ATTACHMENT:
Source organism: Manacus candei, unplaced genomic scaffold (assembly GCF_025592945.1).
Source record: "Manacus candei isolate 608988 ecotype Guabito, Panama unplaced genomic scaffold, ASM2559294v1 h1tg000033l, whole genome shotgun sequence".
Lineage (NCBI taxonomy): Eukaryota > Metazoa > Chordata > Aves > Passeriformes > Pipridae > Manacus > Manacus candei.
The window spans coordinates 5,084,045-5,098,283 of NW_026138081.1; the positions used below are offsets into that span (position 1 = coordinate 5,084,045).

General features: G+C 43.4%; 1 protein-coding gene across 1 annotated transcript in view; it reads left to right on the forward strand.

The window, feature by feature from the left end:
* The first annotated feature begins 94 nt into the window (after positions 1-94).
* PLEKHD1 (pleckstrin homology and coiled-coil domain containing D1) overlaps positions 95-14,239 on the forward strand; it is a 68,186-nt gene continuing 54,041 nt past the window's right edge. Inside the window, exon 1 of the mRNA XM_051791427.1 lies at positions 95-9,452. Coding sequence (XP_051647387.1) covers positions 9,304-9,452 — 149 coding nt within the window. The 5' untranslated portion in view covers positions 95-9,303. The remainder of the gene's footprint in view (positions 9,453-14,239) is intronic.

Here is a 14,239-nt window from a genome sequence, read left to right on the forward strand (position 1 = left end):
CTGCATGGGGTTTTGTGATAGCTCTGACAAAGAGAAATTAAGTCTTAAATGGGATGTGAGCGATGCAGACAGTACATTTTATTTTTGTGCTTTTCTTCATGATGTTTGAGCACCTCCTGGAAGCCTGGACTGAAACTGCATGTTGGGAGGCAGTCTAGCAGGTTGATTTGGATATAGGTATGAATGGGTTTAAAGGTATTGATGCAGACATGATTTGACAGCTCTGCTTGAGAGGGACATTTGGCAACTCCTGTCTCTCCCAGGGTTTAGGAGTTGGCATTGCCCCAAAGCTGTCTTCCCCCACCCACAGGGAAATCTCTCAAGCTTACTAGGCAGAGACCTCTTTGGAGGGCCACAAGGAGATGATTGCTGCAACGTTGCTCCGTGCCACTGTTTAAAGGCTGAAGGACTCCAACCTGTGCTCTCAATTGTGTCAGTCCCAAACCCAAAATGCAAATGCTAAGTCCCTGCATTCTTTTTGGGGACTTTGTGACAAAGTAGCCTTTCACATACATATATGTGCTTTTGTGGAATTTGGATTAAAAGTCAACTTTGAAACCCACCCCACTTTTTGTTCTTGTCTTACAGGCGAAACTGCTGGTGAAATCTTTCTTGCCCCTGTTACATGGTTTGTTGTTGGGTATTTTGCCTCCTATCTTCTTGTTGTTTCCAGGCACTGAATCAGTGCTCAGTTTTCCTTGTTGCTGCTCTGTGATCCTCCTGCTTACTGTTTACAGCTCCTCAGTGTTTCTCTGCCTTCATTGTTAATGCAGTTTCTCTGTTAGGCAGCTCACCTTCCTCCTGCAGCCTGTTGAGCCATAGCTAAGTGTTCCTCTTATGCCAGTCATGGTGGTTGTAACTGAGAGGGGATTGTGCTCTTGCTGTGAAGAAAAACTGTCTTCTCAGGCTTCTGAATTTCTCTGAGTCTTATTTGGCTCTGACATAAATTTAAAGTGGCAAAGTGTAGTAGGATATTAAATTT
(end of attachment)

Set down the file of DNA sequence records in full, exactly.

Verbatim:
Source organism: Manacus candei, unplaced genomic scaffold (assembly GCF_025592945.1).
Source record: "Manacus candei isolate 608988 ecotype Guabito, Panama unplaced genomic scaffold, ASM2559294v1 h1tg000033l, whole genome shotgun sequence".
Lineage (NCBI taxonomy): Eukaryota > Metazoa > Chordata > Aves > Passeriformes > Pipridae > Manacus > Manacus candei.
The window spans coordinates 5,084,045-5,098,283 of NW_026138081.1; the positions used below are offsets into that span (position 1 = coordinate 5,084,045).

General features: G+C 43.4%; 1 protein-coding gene across 1 annotated transcript in view; it reads left to right on the forward strand.

The window, feature by feature from the left end:
* The first annotated feature begins 94 nt into the window (after positions 1-94).
* PLEKHD1 (pleckstrin homology and coiled-coil domain containing D1) overlaps positions 95-14,239 on the forward strand; it is a 68,186-nt gene continuing 54,041 nt past the window's right edge. Inside the window, exon 1 of the mRNA XM_051791427.1 lies at positions 95-9,452. Coding sequence (XP_051647387.1) covers positions 9,304-9,452 — 149 coding nt within the window. The 5' untranslated portion in view covers positions 95-9,303. The remainder of the gene's footprint in view (positions 9,453-14,239) is intronic.

Here is a 14,239-nt window from a genome sequence, read left to right on the forward strand (position 1 = left end):
CTGCATGGGGTTTTGTGATAGCTCTGACAAAGAGAAATTAAGTCTTAAATGGGATGTGAGCGATGCAGACAGTACATTTTATTTTTGTGCTTTTCTTCATGATGTTTGAGCACCTCCTGGAAGCCTGGACTGAAACTGCATGTTGGGAGGCAGTCTAGCAGGTTGATTTGGATATAGGTATGAATGGGTTTAAAGGTATTGATGCAGACATGATTTGACAGCTCTGCTTGAGAGGGACATTTGGCAACTCCTGTCTCTCCCAGGGTTTAGGAGTTGGCATTGCCCCAAAGCTGTCTTCCCCCACCCACAGGGAAATCTCTCAAGCTTACTAGGCAGAGACCTCTTTGGAGGGCCACAAGGAGATGATTGCTGCAACGTTGCTCCGTGCCACTGTTTAAAGGCTGAAGGACTCCAACCTGTGCTCTCAATTGTGTCAGTCCCAAACCCAAAATGCAAATGCTAAGTCCCTGCATTCTTTTTGGGGACTTTGTGACAAAGTAGCCTTTCACATACATATATGTGCTTTTGTGGAATTTGGATTAAAAGTCAACTTTGAAACCCACCCCACTTTTTGTTCTTGTCTTACAGGCGAAACTGCTGGTGAAATCTTTCTTGCCCCTGTTACATGGTTTGTTGTTGGGTATTTTGCCTCCTATCTTCTTGTTGTTTCCAGGCACTGAATCAGTGCTCAGTTTTCCTTGTTGCTGCTCTGTGATCCTCCTGCTTACTGTTTACAGCTCCTCAGTGTTTCTCTGCCTTCATTGTTAATGCAGTTTCTCTGTTAGGCAGCTCACCTTCCTCCTGCAGCCTGTTGAGCCATAGCTAAGTGTTCCTCTTATGCCAGTCATGGTGGTTGTAACTGAGAGGGGATTGTGCTCTTGCTGTGAAGAAAAACTGTCTTCTCAGGCTTCTGAATTTCTCTGAGTCTTATTTGGCTCTGACATAAATTTAAAGTGGCAAAGTGTAGTAGGATATTAAATTT